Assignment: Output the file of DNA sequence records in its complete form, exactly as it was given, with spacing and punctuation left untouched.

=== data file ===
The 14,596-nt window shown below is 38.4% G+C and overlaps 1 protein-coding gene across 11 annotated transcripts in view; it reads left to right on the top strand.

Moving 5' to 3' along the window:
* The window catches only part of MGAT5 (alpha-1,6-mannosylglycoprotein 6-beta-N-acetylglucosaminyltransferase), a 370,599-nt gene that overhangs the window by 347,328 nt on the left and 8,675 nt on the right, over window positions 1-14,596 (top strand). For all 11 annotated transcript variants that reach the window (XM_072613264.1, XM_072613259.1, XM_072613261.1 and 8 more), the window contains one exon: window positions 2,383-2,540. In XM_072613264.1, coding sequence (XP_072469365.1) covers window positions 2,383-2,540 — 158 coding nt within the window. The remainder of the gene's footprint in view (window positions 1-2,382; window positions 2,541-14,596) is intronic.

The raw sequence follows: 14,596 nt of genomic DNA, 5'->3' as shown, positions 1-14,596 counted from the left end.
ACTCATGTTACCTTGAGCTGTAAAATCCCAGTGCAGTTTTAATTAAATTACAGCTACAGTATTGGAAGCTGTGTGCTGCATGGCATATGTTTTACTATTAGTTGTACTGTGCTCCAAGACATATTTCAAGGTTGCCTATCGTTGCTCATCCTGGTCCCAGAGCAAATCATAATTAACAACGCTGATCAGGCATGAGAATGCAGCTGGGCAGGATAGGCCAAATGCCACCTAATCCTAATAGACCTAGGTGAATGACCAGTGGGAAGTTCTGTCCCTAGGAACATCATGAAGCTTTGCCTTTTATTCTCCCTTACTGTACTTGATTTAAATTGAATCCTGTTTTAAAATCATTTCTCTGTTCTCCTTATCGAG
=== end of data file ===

The 14,596-nt window shown below is 38.4% G+C and overlaps 1 protein-coding gene across 11 annotated transcripts in view; it reads left to right on the top strand.

Moving 5' to 3' along the window:
* The window catches only part of MGAT5 (alpha-1,6-mannosylglycoprotein 6-beta-N-acetylglucosaminyltransferase), a 370,599-nt gene that overhangs the window by 347,328 nt on the left and 8,675 nt on the right, over window positions 1-14,596 (top strand). For all 11 annotated transcript variants that reach the window (XM_072613264.1, XM_072613259.1, XM_072613261.1 and 8 more), the window contains one exon: window positions 2,383-2,540. In XM_072613264.1, coding sequence (XP_072469365.1) covers window positions 2,383-2,540 — 158 coding nt within the window. The remainder of the gene's footprint in view (window positions 1-2,382; window positions 2,541-14,596) is intronic.

The raw sequence follows: 14,596 nt of genomic DNA, 5'->3' as shown, positions 1-14,596 counted from the left end.
ACTCATGTTACCTTGAGCTGTAAAATCCCAGTGCAGTTTTAATTAAATTACAGCTACAGTATTGGAAGCTGTGTGCTGCATGGCATATGTTTTACTATTAGTTGTACTGTGCTCCAAGACATATTTCAAGGTTGCCTATCGTTGCTCATCCTGGTCCCAGAGCAAATCATAATTAACAACGCTGATCAGGCATGAGAATGCAGCTGGGCAGGATAGGCCAAATGCCACCTAATCCTAATAGACCTAGGTGAATGACCAGTGGGAAGTTCTGTCCCTAGGAACATCATGAAGCTTTGCCTTTTATTCTCCCTTACTGTACTTGATTTAAATTGAATCCTGTTTTAAAATCATTTCTCTGTTCTCCTTATCGAG